On December 3, 2008, a theologically conservative faction of the Episcopal Church announced that it was founding a rival denomination to be called the Anglican Church in North America. Why should anyone besides an Episcopalian care about this event? After all, American Protestants are famous for their entrepreneurial instincts, which often lead them to treat disputes as opportunities to set out in new directions. And then there's the declining importance of the Episcopal Church to the broader culture. Where it once formed the core of the Protestant "mainline," serving as an incubator for the nation's political and cultural elite, today its roughly 2.3 million members are increasingly marginal to the country as a whole.
And yet the schism in the Episcopal Church should matter -- as a sign of ongoing, and perhaps increasing, political and cultural polarization in America's churches. As sociologist Robert Wuthnow has noted, historical animosities between Catholics and Protestants began to give way in the latter half of the twentieth century to a new division separating politically liberal and politically conservative believers of every faith. Whereas differences in ethnic background and religious practice and doctrine once determined the religious identity of Americans, it is now far more common for this identity to be determined by one's position on issues tied up with the culture war: abortion, euthanasia, the breakdown of order and authority in the family, the banning of school prayer other public expressions of piety, the rise of a popular culture saturated with sex and violence, and the push for homosexual rights. To oppose these trends automatically places oneself in the traditionalist bloc within a given church, while reacting to them with resignation, indifference, or enthusiasm aligns oneself with modernist elements in the same church.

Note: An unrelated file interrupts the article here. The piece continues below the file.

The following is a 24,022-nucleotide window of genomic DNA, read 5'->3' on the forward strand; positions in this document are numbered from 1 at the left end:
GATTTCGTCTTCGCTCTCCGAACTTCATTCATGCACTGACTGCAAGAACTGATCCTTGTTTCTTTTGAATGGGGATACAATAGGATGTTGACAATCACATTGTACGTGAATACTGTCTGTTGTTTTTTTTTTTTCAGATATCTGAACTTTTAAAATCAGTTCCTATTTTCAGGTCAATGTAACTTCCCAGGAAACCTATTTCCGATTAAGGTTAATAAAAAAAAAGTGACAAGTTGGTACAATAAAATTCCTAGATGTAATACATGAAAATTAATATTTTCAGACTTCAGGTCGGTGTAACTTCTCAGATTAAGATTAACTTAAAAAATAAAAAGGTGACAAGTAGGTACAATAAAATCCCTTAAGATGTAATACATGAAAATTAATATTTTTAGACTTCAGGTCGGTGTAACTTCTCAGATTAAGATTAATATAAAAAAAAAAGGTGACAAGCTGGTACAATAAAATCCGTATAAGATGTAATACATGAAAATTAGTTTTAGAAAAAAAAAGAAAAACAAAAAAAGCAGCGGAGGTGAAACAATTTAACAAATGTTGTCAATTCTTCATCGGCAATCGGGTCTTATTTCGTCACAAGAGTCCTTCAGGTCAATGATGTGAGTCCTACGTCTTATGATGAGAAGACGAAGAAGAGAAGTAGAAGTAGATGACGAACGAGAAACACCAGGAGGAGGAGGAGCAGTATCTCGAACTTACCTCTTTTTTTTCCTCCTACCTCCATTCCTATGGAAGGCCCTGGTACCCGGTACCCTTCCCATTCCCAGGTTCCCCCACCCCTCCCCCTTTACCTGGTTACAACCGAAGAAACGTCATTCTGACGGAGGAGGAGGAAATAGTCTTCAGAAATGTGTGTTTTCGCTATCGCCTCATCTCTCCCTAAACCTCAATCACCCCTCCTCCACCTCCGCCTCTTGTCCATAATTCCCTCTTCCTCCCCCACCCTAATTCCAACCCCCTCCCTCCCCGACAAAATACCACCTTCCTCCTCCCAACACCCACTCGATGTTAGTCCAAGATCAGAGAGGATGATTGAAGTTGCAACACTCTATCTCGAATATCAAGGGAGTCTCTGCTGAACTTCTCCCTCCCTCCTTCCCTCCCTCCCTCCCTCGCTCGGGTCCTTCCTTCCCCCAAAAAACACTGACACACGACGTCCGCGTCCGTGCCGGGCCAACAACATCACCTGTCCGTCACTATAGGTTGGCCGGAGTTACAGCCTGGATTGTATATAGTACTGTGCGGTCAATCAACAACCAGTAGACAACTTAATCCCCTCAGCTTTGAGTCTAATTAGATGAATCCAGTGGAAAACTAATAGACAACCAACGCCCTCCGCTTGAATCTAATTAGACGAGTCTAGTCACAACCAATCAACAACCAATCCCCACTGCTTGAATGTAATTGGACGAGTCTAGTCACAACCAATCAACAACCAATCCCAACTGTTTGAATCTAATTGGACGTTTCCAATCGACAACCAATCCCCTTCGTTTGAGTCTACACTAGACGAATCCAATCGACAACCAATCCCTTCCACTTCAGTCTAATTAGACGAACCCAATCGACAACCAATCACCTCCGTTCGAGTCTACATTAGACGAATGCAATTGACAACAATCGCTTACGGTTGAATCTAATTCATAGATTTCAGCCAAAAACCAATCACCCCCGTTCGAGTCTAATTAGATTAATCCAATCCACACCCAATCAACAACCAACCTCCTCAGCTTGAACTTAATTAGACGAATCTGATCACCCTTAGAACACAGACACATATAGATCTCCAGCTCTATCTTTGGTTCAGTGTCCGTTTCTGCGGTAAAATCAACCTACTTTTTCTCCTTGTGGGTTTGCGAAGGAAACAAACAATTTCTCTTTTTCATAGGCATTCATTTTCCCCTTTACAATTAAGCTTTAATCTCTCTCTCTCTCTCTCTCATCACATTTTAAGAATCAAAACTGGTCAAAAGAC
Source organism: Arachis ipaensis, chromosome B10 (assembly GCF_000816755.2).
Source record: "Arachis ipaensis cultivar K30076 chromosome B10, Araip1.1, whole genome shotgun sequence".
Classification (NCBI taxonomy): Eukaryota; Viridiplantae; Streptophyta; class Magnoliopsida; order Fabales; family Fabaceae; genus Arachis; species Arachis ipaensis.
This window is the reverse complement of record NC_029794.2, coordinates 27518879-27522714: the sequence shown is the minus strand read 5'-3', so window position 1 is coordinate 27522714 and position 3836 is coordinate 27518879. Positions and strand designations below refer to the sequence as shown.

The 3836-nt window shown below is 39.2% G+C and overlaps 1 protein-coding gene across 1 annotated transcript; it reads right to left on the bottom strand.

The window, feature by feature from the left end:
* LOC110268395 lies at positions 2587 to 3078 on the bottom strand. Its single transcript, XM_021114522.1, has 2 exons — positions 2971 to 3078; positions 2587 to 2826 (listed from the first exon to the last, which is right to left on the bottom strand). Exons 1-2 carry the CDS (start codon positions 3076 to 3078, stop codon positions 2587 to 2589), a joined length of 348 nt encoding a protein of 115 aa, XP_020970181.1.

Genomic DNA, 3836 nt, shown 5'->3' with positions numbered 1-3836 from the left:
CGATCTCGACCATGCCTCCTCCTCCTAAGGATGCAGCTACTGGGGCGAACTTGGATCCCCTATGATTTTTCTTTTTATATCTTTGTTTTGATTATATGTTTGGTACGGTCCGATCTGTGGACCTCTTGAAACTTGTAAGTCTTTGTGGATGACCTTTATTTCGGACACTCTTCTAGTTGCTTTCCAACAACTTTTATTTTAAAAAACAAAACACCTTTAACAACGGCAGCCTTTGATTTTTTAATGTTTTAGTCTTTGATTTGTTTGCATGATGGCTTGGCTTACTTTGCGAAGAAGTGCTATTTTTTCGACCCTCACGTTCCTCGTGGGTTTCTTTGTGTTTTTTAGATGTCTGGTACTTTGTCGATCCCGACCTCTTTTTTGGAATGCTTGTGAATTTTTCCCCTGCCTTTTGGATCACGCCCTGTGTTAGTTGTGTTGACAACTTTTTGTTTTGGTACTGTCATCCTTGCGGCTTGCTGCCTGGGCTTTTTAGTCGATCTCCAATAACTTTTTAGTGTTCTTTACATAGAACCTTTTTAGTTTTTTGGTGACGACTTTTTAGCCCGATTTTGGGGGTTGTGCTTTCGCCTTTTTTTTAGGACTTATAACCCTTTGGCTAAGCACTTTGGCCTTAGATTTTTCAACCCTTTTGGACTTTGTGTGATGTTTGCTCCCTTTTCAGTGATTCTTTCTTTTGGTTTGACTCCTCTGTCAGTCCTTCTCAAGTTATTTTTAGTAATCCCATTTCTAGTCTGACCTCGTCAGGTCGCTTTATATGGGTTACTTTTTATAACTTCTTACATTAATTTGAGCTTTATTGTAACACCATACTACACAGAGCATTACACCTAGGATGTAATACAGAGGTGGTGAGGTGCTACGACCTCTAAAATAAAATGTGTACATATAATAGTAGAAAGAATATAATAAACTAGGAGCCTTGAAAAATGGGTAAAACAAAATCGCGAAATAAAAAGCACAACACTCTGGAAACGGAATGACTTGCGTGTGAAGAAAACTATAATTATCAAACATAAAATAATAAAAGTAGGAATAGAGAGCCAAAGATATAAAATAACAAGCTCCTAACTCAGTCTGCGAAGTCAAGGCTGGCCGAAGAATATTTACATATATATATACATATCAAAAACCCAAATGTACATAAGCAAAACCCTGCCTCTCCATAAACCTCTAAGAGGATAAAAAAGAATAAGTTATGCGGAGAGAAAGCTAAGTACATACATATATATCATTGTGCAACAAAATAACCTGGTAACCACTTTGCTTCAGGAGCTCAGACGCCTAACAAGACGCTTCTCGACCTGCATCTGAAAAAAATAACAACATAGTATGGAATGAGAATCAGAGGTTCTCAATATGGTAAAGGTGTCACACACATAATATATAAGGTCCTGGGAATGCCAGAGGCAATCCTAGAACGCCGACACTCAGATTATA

The Catholic Church in the United States has been riven by these disputes since the end of Vatican II over four decades ago. But so far, it has avoided outright schism. Protestant denominations haven't been so lucky. There is now a conservative branch of Lutheranism and a liberal branch of Lutheranism, a conservative branch of Presbyterianism and a liberal branch of Presbyterianism, a conservative branch of Methodism and a liberal branch of Methodism, and so forth. Until the last few years, it looked like the Episcopal Church might avoid this fate, in part because provinces in the church are normally defined by geography, not by theology. The church held together through controversies in recent decades about the ordination of women as priests and bishops. But the more recent decisions of several dioceses to bless gay unions and of the province's leadership in 2003 to ordain the openly gay Gene Robinson as the Bishop of New Hampshire finally crossed the line in the minds of conservatives.
With 100,000 members, the schismatic Anglican denomination is so far quite small, though it may well grow if conservative dioceses around the country decide to take the option now presented to them and bolt from the Episcopal Church. But regardless of the numbers involved, the rupture in the church is historically significant and culturally troubling. The Protestant mainline that once ruled and to some extent united the nation continues its decline, split into squabbling factions facing each other across a cultural chasm. Arrayed on one side are liberals of every theological stripe; on the other are defenders of orthodoxy and tradition. The first views the second as ignorant bigots; the second sees the first as moral degenerates. Barack Obama may have managed to win 53 percent of the popular vote last month, but that doesn't mean the country's division into "red" and "blue" spheres of cultural influence has come to an end. Indeed, the split in the Episcopal Church indicates that it persists and may even be deepening.